Rebooking Ryanair flights is more expensive than buying a new ticket, claims Which?

As the coronavirus pandemic puts country after country on lock-down, travellers around the world are being forced to cancel their flights.

Many airlines, including Ryanair, announced they would waive the normal rebooking fee for passengers looking to change their flight dates following the UK government’s advice to avoid all non-essential travel.

Instead, passengers are simply required to pay any difference in fare from their original ticket.

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However, some Ryanair customers have found the rebooking fare on their new chosen dates is up to £80 more expensive than if they were buying a new ticket, claims Which?

The consumer champion said it had received multiple reports from travellers who had found the same flight was priced at a lower rate for those buying tickets afresh than for those rebooking.

One passenger who was rebooking a Dublin-Malaga flight for 7.50pm on 3 August allegedly discovered that the price of a new ticket was €48.99 on the Ryanair website, €88 cheaper than the rebooking fare of €136.99 he was quoted. 

Another customer was given a rebooking fare of £98.99 for their Alicante-Manchester trip, while a new ticket for the same flight allegedly cost just £51.99. They supplied Which with screenshots to show the price difference.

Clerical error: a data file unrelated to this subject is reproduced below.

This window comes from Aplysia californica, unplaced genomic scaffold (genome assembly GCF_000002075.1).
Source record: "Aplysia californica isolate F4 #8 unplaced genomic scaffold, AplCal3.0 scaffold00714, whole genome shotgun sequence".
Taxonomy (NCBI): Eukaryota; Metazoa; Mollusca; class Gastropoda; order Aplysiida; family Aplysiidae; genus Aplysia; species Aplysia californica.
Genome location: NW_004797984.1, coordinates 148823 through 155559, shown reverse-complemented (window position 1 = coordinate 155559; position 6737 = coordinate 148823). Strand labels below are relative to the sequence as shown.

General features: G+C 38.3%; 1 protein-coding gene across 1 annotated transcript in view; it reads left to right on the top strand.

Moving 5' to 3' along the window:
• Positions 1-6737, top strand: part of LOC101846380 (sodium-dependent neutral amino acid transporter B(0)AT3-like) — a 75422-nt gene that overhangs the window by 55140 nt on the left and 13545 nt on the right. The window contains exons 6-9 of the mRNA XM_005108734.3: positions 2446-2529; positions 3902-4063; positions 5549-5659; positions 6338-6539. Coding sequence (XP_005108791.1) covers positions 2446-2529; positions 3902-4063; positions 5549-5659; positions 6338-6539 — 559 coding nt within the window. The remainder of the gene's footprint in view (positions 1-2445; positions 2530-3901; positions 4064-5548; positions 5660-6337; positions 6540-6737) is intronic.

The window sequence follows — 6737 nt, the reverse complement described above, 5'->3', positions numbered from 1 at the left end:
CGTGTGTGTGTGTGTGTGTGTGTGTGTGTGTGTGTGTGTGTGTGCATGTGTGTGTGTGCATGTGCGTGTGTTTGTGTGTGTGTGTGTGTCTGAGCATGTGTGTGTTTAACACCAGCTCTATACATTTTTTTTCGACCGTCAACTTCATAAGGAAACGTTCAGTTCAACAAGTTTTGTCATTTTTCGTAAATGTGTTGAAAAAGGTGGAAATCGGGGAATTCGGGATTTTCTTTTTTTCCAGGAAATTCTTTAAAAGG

The Independent has contacted Ryanair for comment.

It comes after the airline announced that it would be unlikely to operate any more commercial flights until June.

Europe’s biggest budget airline said its fleet is likely to be grounded for the entirety of April and May following the “unprecedented restrictions” placed on travel amid the global coronavirus pandemic.

Flight bans across Europe have now closed the continent’s skies to all but a handful of rescue flights, and Ryanair has stated that, based on the length of China’s lockdown, most travel is likely to be suspended for three months.

“We do not expect to operate flights during the months of April and May at this time, but this will clearly depend upon Government advice, and we will in all cases comply with these instructions,” said the airline’s CEO, Michael O’Leary, in a statement.

However, the low-cost carrier said it would be offering its aircraft for repatriation flights and to move emergency food supplies, vital medicine and personal protective equipment around Europe where needed.

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